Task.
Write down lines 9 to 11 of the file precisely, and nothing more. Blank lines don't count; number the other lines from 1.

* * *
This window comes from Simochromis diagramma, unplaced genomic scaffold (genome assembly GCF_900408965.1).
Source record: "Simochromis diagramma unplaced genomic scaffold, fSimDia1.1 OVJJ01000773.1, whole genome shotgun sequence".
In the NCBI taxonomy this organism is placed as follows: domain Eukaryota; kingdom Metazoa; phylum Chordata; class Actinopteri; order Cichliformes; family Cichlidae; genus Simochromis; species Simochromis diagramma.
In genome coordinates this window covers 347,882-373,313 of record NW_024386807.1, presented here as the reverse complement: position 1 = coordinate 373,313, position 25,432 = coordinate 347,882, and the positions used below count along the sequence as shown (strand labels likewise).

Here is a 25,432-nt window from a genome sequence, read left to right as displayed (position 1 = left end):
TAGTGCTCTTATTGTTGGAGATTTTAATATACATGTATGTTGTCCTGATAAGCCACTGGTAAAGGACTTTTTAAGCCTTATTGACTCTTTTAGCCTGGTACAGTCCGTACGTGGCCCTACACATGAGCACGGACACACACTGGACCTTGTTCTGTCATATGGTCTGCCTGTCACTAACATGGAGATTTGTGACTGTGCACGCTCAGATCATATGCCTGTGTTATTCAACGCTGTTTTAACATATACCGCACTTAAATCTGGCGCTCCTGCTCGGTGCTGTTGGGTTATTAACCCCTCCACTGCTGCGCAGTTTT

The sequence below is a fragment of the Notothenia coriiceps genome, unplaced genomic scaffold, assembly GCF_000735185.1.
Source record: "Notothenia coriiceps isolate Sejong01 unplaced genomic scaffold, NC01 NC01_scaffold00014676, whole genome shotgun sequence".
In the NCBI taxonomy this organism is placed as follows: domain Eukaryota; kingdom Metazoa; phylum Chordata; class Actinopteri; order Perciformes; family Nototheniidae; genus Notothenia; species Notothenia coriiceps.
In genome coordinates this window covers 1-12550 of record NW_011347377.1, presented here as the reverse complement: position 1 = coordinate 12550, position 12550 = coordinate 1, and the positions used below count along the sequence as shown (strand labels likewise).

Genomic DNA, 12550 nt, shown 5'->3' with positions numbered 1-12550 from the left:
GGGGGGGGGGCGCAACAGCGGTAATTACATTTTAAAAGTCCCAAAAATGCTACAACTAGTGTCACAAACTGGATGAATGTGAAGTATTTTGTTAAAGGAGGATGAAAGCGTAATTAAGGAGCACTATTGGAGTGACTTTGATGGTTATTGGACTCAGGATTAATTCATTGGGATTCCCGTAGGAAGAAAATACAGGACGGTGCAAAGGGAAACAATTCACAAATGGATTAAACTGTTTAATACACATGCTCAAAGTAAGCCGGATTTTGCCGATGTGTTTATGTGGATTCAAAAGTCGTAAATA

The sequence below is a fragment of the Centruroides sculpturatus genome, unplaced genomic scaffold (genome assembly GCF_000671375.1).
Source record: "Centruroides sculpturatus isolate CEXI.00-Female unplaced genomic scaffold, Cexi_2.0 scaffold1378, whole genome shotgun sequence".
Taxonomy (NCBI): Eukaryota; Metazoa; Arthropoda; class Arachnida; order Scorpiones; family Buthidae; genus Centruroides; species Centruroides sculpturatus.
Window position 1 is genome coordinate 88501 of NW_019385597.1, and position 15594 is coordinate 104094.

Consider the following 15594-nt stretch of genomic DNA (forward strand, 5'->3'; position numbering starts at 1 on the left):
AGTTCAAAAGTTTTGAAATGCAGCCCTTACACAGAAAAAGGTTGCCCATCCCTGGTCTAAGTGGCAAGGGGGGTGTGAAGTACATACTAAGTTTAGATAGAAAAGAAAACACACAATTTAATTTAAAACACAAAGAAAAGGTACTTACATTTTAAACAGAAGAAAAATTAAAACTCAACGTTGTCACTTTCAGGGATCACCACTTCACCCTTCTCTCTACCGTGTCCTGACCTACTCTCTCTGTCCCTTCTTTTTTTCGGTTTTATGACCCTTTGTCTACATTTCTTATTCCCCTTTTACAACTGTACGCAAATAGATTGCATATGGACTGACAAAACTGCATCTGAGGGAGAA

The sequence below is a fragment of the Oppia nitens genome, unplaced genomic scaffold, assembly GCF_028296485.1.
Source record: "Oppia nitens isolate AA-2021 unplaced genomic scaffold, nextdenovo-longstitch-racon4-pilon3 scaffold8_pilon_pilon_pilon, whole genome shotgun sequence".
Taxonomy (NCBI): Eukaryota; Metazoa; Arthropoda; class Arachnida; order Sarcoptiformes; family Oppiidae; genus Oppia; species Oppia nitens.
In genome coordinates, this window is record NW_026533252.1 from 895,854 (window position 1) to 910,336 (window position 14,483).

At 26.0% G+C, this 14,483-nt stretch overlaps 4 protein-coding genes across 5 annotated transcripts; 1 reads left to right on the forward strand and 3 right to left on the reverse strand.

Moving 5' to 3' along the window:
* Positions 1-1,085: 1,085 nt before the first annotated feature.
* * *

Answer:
In the NCBI taxonomy this organism is placed as follows: domain Eukaryota; kingdom Metazoa; phylum Chordata; class Actinopteri; order Perciformes; family Nototheniidae; genus Notothenia; species Notothenia coriiceps.
In genome coordinates this window covers 1-12550 of record NW_011347377.1, presented here as the reverse complement: position 1 = coordinate 12550, position 12550 = coordinate 1, and the positions used below count along the sequence as shown (strand labels likewise).

Genomic DNA, 12550 nt, shown 5'->3' with positions numbered 1-12550 from the left: